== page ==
Nilgiris: Allure of the Blue Mountains

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ANURAG MALLICK and PRIYA GANAPATHY visit Snooty Ooty, Coonoor, Kotagiri and other colonial hangouts in the Nilgiris 

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Like a curling tidal wave, the Nilgiri Mountains sweep up from the southwestern edge of the Deccan Plateau along Tamil Nadu, as part of the Western Ghats straddling the states of Kerala and Karnataka. Once the lofty domain of wild beasts and ancient tribes like the Todas, Badagas, Kotas, Irulas and Kurumbas, today the Nilgiris with its rolling tea plantations, scenic ridges and cool air adrift with the heady aroma of eucalyptus is a well-known holiday haunt. 

But it all began with a rumour. In 1819, the British East India Company ordered John Sullivan, the Collector of Coimbatore, to investigate “the fabulous tales concerning the Blue Mountains to verify their authenticity.” When Sullivan trail-blazed up the ‘Neilgherries’ and indeed discovered it to be a cool paradise comparable to Switzerland, he acquired land from local tribes. Soon, Ootacamund (or Ooty for short) became speckled with colonial bungalows and churches, snaking mountain roads, exotic vegetables and fruit farms and the seeds of a hill-station were planted. By 1827, Ooty became the official sanatorium and summer capital of the Madras Presidency and remains one of South India’s most favoured getaways.

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The Nilgiri Mountain Railway introduced in 1899 continues to chug up from Mettupalayam to Ooty via Coonoor, Wellington, Aruvankadu, Ketti, Lovedale and Fernhill. Accorded with a UNESCO World Heritage tag, the leisurely 46km train journey meanders along 208 curves, charming valleys, hills, tunnels and viaducts! Or opt for an exhilarating drive along hairpin bends.

Hike up Doddabetta peak for spectacular views, visit the famous Botanical Garden, Rose Garden and unusual Thread Garden, go for boat rides and pony trails around Ooty lake or spot wildlife at Mudumalai and Mukurthi national parks. Tee off at Wenlock Downs, discover the story of tea at The Tea Factory and Museum or head to Jolly World Lake Park for fun with the family, besides excursions to Kalhatty waterfalls, Red Hills, Emerald Lake and Avalanche.

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A short drive takes you far from the rigours of mass-tourism to the quieter charms of plantation life in Coonoor. Put your feet up in sprawling old bungalows with vibrant gardens offering unhindered views of lofty peaks and unending green slopes of perfectly trimmed tea bushes. Tune in to the sounds of nature, go birdwatching or savour the scenery from your perch. Hop by at Sim’s Park, a beautiful terraced botanical garden with a fabulous collection of flowers, ferns and trees.

Drive up to picturesque spots like Lamb’s Rock, Dolphin’s Nose, Lady Canning’s Seat, Catherine Falls, Law Falls and Katteri Falls. Trek to the erstwhile outpost of Tipu Sultan, the historic Droog Fort known locally as Pakkasuran Kote. Drop by at the Green Shop for a range of items including Toda shawls, Kota stone pottery and organic hill produce such as tea, spices, honey, eucalyptus oil and home-made chocolates.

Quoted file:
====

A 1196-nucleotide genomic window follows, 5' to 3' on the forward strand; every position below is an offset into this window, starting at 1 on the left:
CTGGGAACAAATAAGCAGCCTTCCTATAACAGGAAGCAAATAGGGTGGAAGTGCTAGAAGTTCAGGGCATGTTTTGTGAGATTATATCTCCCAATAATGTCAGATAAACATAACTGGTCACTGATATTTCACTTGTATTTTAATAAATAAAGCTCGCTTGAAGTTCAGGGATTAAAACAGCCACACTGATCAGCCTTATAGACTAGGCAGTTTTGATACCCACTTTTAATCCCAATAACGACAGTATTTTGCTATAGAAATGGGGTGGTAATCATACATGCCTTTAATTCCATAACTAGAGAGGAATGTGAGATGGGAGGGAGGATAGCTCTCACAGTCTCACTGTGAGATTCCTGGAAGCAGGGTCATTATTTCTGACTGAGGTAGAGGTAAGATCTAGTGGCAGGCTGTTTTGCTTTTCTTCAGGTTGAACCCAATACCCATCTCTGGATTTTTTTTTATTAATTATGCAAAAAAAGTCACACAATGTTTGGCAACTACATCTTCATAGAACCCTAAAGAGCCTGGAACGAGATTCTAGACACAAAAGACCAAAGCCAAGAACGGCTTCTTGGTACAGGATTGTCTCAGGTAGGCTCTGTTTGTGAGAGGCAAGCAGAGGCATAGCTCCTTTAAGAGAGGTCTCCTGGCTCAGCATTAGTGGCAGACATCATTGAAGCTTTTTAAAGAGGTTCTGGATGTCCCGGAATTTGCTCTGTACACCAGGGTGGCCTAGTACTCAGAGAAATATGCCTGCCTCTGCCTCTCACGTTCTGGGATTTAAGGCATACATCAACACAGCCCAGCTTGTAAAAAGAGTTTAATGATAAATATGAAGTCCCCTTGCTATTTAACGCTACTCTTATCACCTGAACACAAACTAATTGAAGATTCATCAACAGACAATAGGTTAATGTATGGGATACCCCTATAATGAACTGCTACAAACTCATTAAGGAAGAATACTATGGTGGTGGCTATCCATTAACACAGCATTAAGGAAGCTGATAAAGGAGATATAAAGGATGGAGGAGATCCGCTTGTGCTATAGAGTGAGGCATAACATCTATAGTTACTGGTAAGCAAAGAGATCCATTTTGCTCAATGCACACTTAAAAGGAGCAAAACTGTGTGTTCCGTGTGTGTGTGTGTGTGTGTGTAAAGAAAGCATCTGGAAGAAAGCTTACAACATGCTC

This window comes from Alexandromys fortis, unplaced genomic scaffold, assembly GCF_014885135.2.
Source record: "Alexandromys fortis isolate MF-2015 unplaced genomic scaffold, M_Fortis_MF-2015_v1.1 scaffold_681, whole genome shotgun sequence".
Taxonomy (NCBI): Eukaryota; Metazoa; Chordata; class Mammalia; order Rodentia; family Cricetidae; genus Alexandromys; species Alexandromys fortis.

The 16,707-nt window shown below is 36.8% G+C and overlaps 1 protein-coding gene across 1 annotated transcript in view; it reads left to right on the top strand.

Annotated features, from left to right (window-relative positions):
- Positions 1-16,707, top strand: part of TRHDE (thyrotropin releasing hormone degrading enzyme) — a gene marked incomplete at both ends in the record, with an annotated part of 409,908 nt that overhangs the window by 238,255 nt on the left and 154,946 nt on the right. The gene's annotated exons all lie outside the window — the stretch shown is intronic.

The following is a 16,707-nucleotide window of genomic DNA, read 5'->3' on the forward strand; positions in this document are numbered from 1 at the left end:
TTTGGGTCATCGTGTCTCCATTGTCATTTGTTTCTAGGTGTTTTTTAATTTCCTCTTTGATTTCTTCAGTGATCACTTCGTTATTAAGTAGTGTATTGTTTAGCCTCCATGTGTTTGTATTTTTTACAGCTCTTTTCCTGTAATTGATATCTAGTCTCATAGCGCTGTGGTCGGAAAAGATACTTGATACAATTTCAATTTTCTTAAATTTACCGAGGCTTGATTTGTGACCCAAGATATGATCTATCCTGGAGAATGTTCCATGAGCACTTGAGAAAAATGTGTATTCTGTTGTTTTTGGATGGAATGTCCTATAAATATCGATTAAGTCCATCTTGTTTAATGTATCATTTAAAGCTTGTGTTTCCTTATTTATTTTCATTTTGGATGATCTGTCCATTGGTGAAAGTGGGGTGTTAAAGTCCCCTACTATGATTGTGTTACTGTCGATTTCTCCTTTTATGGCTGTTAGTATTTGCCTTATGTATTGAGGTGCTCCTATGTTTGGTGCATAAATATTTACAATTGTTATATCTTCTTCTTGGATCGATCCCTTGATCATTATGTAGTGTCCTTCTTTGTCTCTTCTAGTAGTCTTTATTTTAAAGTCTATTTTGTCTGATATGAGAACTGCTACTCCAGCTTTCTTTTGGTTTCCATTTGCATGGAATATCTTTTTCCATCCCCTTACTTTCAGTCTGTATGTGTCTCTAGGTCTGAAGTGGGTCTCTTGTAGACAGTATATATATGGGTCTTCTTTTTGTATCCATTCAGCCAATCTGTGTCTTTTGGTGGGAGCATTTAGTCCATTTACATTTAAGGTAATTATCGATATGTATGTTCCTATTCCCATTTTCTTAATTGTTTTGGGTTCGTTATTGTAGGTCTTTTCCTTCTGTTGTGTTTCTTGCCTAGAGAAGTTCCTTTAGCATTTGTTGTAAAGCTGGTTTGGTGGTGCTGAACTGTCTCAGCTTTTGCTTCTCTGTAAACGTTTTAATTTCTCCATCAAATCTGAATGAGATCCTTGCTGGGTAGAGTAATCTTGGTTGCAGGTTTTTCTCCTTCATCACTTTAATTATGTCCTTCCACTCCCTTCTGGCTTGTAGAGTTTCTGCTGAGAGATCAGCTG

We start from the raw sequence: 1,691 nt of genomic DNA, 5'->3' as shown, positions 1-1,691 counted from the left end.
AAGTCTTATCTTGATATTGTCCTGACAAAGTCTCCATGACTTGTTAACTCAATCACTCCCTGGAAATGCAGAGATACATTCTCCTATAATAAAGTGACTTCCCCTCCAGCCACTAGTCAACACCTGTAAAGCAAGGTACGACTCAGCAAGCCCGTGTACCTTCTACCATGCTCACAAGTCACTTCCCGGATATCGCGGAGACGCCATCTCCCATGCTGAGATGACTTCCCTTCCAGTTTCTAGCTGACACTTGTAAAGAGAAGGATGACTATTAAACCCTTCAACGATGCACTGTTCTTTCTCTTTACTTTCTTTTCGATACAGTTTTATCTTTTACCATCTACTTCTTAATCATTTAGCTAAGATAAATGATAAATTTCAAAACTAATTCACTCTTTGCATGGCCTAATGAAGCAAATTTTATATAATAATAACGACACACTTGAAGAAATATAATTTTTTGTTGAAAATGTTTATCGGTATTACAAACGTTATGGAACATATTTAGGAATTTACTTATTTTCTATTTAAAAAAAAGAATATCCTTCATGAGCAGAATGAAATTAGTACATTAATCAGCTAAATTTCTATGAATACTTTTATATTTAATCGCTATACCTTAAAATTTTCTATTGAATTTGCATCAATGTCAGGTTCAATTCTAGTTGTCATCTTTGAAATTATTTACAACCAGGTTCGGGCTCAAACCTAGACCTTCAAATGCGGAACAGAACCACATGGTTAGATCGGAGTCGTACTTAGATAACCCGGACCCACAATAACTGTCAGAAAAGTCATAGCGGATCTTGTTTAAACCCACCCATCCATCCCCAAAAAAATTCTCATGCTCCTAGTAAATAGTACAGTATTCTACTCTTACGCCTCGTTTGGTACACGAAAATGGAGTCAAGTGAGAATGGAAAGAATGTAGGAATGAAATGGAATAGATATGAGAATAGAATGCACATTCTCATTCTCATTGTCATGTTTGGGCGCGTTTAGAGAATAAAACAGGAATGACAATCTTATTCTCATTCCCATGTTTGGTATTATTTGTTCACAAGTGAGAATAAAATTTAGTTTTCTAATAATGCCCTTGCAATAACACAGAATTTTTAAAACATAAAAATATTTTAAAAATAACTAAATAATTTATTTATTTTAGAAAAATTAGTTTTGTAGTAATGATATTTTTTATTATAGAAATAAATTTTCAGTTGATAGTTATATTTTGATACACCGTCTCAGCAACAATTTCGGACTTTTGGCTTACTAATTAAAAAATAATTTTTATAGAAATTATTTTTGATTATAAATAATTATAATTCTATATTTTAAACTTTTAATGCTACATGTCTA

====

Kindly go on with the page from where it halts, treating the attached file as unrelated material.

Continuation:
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Home of the Kota tribe, Kotagiri was pivotal in changing the history of the Nilgiris when it became John Sullivan’s first base. It was also the place where the Europeans first introduced coffee in these hills before switching to tea. Sullivan’s legacy lives on as his heritage bungalow that houses the Nilgiris Documentation Centre. Run by Save Nilgiris Campaign, it is a treasure trove of everything on the Nilgiris. Visit the pristine Longwood Shola forest, the panoramic Kodanand Viewpoint and the sacred Rangaswamy Peak and pillar beyond the villages of Kil Kotagiri and Kadasholai.

Where to stay:
From five star hotels to boutique resorts, farmhouses, home stays, cottages and colonial bungalows, you are literally spoilt for choice in the Nilgiris.

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Part of the Serendipity chain, Lymond House in Ooty and 180 McIver in Coonoor are stylish heritage hotels set in a garden with flowering trees with double rooms and garden suites, wooden floors, high ceilings, antique decor and fireplaces. In Coonoor, Tea Nest is a newly opened colonial plantation bungalow run by The Kurumba Village Resort. Wrapped by 1,800 acres of tea estate and lofty hills it lets you luxuriate amidst nature, relish tea-themed cuisine and watch gaur grazing in the tea gardens from the comfort of your patio. Set on a hilltop, La Maison in Kotagiri is a French-run boutique homestay in a renovated heritage villa with décor that blends European and Indian aesthetics. 

How to get there:
Coimbatore, the nearest airport is 89km away from Ooty. The overnight Nilagiri Express 12671 leaves Chennai Central at 9am and reaches Mettupalayam, the nearest railhead at 6:15am, in time for the toy train up to Ooty. Several buses and taxis ply from Coimbatore, Chennai, Bangalore and Mysore (160km) to Ooty. Coonoor is 26km NW of Mettupalayam and 19km south of Ooty, along the curving ghat road NH-181. Kotagiri is 30km east of Ooty, 20km from Coonoor and 33km from Mettupalayam.

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Authors: Anurag Mallick & Priya Ganapathy. This article appeared on 27 April 2012 in Conde Nast Traveller online. 

 
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